PCP’s are not usually available on the weekends and on weeknights, and they generally require appointments in advance, which can make it difficult for patients to get same-day care. Primary care doctors are busier than ever these days, and in some cases are booked for several weeks or even months. Many patients have resorted to the ER for care when their doctors are not available—this is where urgent care can be a tremendous relief.
What is an Urgent Care Center?
Urgent care is a type of walk-in clinic offering treatment for non-emergent conditions that can’t wait for an appointment with your primary care provider. Urgent care facilities like Xpress Urgent Care are open late on weekdays and on weekends and holidays, and treat a broad range of conditions, including:
- Athlete’s foot
- Bladder infections
- Colds/flus/respiratory infections
- Cuts/scrapes/minor burns
- Ear infections
- Fever (without rash)
- Kidney stones
- Minor sprains
- Poison ivy/poison oak
- Pregnancy diagnosis
- STD treatment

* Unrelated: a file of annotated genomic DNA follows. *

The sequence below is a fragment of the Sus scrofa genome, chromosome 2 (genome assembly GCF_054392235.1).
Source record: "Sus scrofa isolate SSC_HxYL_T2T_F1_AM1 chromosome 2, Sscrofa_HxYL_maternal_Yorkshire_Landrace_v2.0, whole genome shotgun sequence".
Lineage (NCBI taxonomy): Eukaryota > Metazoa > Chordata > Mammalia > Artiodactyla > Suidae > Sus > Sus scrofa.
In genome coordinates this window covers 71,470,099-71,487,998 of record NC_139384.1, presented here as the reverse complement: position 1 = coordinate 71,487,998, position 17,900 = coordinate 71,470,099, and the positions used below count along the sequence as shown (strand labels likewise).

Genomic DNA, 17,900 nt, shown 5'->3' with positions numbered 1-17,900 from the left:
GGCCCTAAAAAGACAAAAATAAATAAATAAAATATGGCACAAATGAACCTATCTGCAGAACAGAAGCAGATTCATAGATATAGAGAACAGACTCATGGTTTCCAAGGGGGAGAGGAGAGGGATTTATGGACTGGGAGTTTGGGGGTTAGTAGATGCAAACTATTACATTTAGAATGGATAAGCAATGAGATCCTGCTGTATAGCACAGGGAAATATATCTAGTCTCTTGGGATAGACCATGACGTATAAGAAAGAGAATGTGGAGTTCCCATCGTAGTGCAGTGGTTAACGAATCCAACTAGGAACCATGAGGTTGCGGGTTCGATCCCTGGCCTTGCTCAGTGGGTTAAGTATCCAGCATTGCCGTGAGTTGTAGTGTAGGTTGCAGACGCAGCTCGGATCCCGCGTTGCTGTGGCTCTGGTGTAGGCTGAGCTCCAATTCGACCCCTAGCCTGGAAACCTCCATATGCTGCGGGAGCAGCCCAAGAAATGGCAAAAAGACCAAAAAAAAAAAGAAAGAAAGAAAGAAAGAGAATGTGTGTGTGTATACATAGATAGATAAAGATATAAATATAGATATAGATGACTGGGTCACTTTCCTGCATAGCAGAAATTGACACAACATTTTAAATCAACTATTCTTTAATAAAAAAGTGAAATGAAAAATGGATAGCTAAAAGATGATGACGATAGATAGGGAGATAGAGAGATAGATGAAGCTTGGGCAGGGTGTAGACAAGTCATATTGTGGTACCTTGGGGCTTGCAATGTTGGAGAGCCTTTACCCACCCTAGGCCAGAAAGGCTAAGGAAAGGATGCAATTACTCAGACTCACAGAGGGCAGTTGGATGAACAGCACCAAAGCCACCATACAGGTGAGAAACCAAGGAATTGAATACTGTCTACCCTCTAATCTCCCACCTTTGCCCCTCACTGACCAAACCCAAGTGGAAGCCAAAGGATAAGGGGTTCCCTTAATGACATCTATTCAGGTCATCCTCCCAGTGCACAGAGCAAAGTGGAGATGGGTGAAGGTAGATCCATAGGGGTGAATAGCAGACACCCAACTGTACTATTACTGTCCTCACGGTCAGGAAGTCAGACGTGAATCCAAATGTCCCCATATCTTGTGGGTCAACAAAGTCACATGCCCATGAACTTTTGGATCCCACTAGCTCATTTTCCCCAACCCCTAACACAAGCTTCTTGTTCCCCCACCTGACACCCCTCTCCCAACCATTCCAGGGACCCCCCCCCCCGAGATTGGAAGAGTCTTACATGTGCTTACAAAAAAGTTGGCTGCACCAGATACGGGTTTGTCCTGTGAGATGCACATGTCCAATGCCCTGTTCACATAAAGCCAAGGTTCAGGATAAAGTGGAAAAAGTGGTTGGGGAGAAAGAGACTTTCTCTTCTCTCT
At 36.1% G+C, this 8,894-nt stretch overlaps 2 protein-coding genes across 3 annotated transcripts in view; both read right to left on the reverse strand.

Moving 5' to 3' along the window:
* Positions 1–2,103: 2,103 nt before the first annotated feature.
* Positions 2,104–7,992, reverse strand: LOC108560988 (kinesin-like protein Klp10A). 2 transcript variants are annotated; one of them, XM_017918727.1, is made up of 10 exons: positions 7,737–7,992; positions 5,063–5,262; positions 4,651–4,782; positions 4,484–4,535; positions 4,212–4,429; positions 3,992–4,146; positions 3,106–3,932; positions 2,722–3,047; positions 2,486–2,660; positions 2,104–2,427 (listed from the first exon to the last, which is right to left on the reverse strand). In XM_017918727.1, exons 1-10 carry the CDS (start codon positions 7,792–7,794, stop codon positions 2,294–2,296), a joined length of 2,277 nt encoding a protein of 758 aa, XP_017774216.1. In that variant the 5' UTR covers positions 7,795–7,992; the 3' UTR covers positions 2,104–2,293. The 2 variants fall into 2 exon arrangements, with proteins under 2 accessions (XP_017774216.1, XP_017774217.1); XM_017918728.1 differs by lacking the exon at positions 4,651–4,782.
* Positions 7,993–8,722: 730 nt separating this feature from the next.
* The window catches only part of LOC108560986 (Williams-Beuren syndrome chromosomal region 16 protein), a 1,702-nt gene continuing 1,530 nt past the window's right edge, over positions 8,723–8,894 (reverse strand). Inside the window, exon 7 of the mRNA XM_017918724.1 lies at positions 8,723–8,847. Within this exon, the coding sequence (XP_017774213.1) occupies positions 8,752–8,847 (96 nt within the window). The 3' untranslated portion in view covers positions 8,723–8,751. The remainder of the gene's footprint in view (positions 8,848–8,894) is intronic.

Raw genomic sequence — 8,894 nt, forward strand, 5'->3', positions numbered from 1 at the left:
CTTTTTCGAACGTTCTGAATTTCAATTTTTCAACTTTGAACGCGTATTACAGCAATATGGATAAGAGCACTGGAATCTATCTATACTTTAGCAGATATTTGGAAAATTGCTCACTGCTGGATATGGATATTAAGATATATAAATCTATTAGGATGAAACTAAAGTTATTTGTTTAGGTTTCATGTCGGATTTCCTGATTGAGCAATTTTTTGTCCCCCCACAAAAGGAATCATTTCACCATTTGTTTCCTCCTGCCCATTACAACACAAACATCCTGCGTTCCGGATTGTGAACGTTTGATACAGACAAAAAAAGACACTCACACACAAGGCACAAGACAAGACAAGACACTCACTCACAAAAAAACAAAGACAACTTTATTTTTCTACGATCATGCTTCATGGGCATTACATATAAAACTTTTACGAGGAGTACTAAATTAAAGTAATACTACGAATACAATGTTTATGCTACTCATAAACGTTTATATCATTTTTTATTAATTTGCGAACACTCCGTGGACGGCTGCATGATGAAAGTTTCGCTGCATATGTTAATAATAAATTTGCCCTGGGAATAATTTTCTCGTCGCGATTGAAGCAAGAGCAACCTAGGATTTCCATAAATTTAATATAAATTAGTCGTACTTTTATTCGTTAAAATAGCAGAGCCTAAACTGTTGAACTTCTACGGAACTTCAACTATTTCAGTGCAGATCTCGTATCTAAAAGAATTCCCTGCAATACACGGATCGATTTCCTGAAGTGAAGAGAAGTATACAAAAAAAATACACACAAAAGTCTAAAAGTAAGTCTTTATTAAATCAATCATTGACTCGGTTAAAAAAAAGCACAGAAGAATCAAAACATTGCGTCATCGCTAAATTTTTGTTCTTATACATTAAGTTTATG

- Urinary Tract Infections (UTI)
- Vaginal bleeding of unknown cause
A Brief History of Urgent Care
Urgent care facilities began to fill a growing need in the 1970s for non-emergency care resulting from the changing medical landscape. At the time, family doctors were making fewer after-hours house calls, and emergency rooms were being overcrowded with people who needed urgent care that couldn’t wait through the night or weekend for their primary care provider. A laceration that required suturing, or a baby with an ear infection, for example, couldn’t wait for a Monday morning appointment.
Yet, while many conditions required immediate care, they didn’t necessarily warrant the life-saving resources of the emergency room. In response to this problem, a number of acute care clinics opened during the 1970s and 1980s. Despite initial resistance from the medical establishment, urgent care centers eventually flourished as their usefulness for providing efficient, cost-effective care was recognized.
Qualifications of Urgent Care Physicians
Urgent care centers are required to follow certain operational criteria set by the Urgent Care Association of America (UCAOA) and the American Academy of Urgent Care Medicine (AAUCM). These criteria state that urgent care facilities must:
- Be open 7 days a week
- Accept walk-in patients during business hours
- Have diagnostic equipment on-site
- Have multiple exam rooms